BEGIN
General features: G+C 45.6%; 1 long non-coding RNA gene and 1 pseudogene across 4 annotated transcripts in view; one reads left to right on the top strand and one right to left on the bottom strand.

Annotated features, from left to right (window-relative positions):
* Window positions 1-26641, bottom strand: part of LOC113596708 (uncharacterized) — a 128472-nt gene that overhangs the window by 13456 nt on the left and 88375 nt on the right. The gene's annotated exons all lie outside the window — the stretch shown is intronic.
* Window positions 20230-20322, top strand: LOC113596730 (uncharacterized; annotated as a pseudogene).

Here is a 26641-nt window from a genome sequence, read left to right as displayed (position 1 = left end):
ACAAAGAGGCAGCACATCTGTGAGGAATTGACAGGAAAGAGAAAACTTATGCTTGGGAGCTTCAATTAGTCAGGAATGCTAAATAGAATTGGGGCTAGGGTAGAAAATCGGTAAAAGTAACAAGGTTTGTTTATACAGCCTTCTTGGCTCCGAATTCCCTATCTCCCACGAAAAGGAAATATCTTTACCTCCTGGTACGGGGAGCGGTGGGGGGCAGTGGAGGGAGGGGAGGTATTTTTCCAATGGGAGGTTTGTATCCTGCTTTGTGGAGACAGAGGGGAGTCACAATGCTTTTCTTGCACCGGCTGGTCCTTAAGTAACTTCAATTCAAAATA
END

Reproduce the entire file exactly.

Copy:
General features: G+C 45.6%; 1 long non-coding RNA gene and 1 pseudogene across 4 annotated transcripts in view; one reads left to right on the top strand and one right to left on the bottom strand.

Annotated features, from left to right (window-relative positions):
* Window positions 1-26641, bottom strand: part of LOC113596708 (uncharacterized) — a 128472-nt gene that overhangs the window by 13456 nt on the left and 88375 nt on the right. The gene's annotated exons all lie outside the window — the stretch shown is intronic.
* Window positions 20230-20322, top strand: LOC113596730 (uncharacterized; annotated as a pseudogene).

Here is a 26641-nt window from a genome sequence, read left to right as displayed (position 1 = left end):
ACAAAGAGGCAGCACATCTGTGAGGAATTGACAGGAAAGAGAAAACTTATGCTTGGGAGCTTCAATTAGTCAGGAATGCTAAATAGAATTGGGGCTAGGGTAGAAAATCGGTAAAAGTAACAAGGTTTGTTTATACAGCCTTCTTGGCTCCGAATTCCCTATCTCCCACGAAAAGGAAATATCTTTACCTCCTGGTACGGGGAGCGGTGGGGGGCAGTGGAGGGAGGGGAGGTATTTTTCCAATGGGAGGTTTGTATCCTGCTTTGTGGAGACAGAGGGGAGTCACAATGCTTTTCTTGCACCGGCTGGTCCTTAAGTAACTTCAATTCAAAATA